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With respect to a Taxpayer Identification Number (TIN) provided on a self-certification, when will a Reporting Financial Institution know or have reason to know the self-certification is incorrect or unreliable? The Standard provides that a Reporting Financial Institution may rely on a self-certification unless it knows or has reason to know that the self-certification is incorrect or unreliable (Section VII, paragraph A and associated Commentary). This includes, among the other information provided on the self-certification, the TIN in relation to a Reportable Jurisdiction. The Standard includes an expectation that Participating Jurisdictions will provide Reporting Financial Institutions with information with respect to the issuance, collection and, to the extent possible, the practical structure and other specifications of TINs (Commentary to Section VIII, paragraph 149). The OECD will be facilitating this process through a centralised dissemination of the information (on the Automatic Exchange Portal). A Reporting Financial Institution will have reason to know that a self-certification is unreliable or incorrect if the self- certification does not contain a TIN and the information included on the Automatic Exchange Portal indicates that Reportable Jurisdiction issues TINs to all tax residents. The Standard does not require a Reporting  Financial Institution to confirm the format and other specifications of a TIN with the information provided on the Automatic Exchange Portal. However Reporting Financial Institutions may nevertheless wish to do so in order to enhance the quality of the information collected and minimise the administrative burden associated with any follow up concerning reporting of an incorrect TIN. In this case, they may also use regional and national websites providing a TIN check module for the purpose of further verifying the accuracy of the TIN provided in the self-certification.

9. Self-Certification – meaning of “positively affirmed”
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A requirement for a self-certification to be valid on account opening under the Standard is that it must be signed or positively affirmed by the customer (Paragraph 7 to the Commentary on Section IV). How should “otherwise positively affirmed” be understood? A self-certification is otherwise positively affirmed if the person making the self-certification provides the Financial Institution with an unambiguous acknowledgement that they agree with the representations made through the self- certification. In all cases, the positive affirmation is expected to be captured by the Financial Institution in a manner such that it can credibly demonstrate that the self-certification was positively affirmed (e.g., voice recording, digital footprint, etc.). The approach taken by the Financial Institution in obtaining the self-certification is expected to be in a manner consistent with the procedures followed by the Financial Institution for the opening of the account. The Financial Institution will need to maintain a record of this process for audit purposes, in addition to the self- certification itself.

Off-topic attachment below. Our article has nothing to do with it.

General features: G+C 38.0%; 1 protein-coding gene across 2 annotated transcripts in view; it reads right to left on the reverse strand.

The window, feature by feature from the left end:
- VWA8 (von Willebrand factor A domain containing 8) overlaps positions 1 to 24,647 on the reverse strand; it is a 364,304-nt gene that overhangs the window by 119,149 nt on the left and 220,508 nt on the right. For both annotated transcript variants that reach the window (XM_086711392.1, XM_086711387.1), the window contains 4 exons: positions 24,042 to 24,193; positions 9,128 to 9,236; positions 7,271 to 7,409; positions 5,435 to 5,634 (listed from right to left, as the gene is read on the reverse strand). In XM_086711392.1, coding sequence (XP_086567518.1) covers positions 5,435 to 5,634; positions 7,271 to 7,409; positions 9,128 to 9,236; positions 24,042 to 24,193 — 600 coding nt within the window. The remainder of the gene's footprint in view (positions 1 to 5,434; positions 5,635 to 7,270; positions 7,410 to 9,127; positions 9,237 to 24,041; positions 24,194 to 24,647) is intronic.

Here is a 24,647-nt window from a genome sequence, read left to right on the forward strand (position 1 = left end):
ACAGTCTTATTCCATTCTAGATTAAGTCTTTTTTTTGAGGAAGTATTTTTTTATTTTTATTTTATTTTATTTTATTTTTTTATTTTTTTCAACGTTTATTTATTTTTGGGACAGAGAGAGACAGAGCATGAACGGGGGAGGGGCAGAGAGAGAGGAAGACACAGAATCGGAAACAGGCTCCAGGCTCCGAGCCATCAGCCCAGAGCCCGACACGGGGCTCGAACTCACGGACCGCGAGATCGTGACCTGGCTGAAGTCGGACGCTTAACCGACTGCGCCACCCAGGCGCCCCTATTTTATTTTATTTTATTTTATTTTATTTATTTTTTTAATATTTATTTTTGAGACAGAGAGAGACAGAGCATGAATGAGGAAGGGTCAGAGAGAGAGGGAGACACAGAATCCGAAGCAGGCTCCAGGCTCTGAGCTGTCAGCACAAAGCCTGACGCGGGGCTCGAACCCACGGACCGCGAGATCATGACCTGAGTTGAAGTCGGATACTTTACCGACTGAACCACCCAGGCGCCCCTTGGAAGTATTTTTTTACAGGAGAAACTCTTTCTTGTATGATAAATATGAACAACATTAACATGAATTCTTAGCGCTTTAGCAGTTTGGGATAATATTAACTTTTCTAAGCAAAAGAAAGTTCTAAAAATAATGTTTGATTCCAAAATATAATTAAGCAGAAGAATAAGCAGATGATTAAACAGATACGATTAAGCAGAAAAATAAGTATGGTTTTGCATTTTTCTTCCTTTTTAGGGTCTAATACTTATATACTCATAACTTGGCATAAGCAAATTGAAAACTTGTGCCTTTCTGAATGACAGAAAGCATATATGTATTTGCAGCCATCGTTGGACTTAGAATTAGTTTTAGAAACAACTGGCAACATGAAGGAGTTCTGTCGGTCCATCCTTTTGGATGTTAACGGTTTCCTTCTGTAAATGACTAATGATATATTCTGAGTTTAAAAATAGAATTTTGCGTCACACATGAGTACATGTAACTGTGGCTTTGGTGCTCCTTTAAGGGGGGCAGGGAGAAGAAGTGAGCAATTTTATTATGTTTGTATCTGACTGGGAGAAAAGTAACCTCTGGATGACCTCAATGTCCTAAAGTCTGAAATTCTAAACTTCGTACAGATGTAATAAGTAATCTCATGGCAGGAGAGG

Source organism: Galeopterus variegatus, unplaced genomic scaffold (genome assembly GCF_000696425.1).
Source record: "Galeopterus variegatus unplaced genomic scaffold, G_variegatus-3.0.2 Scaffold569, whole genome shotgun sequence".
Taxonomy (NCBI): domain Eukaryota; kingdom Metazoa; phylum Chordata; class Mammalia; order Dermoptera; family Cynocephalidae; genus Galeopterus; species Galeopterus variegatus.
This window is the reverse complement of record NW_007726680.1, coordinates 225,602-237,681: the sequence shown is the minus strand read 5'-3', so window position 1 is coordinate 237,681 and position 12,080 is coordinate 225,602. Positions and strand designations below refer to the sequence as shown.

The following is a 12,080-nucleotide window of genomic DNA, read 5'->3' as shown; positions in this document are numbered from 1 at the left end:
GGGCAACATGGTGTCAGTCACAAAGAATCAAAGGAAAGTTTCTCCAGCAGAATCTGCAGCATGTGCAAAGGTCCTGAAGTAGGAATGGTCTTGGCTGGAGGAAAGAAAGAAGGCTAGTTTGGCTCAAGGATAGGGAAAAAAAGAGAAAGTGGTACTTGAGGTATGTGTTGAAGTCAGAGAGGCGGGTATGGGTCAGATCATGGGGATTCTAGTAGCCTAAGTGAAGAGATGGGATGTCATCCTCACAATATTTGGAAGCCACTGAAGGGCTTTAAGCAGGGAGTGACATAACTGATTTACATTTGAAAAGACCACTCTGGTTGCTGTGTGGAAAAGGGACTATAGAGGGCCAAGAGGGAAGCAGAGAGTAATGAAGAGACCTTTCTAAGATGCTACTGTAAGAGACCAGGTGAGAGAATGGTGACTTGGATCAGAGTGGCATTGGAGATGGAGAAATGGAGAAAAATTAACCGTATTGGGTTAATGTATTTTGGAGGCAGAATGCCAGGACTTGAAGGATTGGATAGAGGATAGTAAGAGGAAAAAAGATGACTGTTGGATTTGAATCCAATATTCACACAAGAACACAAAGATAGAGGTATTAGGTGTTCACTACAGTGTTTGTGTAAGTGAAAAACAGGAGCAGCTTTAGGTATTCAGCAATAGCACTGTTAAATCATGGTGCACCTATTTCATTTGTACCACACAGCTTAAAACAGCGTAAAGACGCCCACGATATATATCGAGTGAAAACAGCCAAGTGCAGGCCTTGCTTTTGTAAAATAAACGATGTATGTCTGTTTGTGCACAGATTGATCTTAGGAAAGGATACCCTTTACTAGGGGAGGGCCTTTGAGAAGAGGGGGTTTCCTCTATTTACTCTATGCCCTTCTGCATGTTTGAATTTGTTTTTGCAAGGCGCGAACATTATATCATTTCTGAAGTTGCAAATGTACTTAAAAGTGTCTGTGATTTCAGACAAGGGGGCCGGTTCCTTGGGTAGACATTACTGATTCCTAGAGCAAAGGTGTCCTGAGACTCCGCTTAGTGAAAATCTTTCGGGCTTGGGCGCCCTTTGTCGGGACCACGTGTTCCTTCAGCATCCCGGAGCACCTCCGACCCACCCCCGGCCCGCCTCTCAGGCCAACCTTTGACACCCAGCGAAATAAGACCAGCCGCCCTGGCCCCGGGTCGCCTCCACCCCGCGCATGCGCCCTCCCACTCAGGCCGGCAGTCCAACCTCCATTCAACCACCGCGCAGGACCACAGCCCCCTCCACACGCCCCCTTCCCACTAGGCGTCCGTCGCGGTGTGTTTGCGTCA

10. Verbal self-certification
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Does the Standard allow for the gathering of information for a self-certification verbally on account opening under the Standard? A self-certification may be provided in any manner and in any form (see for example Paragraph 9 to the Commentary on Section IV). Therefore, provided the self-certification contains all the required information (see for example Paragraph 7 to Commentary on Section IV) and the self-certification is signed or positively affirmed by the customer, a Financial Institution may gather verbally the information required to populate or otherwise obtain the self- certification. The approach taken by the Financial Institution in obtaining the self-certification is expected to be in a manner consistent with the procedures followed by the Financial Institution for the opening of the account. The Financial institution will need to maintain a record of this process for audit purposes, in addition to the self- certification itself.

11. Self-certification with yes/no response
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Does the Standard allow for a self-certification to solicit a yes/no response to questions about tax residence? Yes. A self-certification can be completed based on a yes/no response to record the customer’s jurisdiction(s) of tax residence, instead of requiring the completion of a blank field. The Standard does not prescribe how information on jurisdiction(s) of tax residence must be collected but provides that the information with respect to tax residence cannot be prepopulated (see paragraphs 7 and 8 to the Commentary on Section IV). For example, in order to complete a self- certification the customer could be asked whether the jurisdiction in which the account is being opened is the sole tax residence of the account holder, with additional questions only being asked if the answer is no.

12. Self-certification provided on the basis of a PoA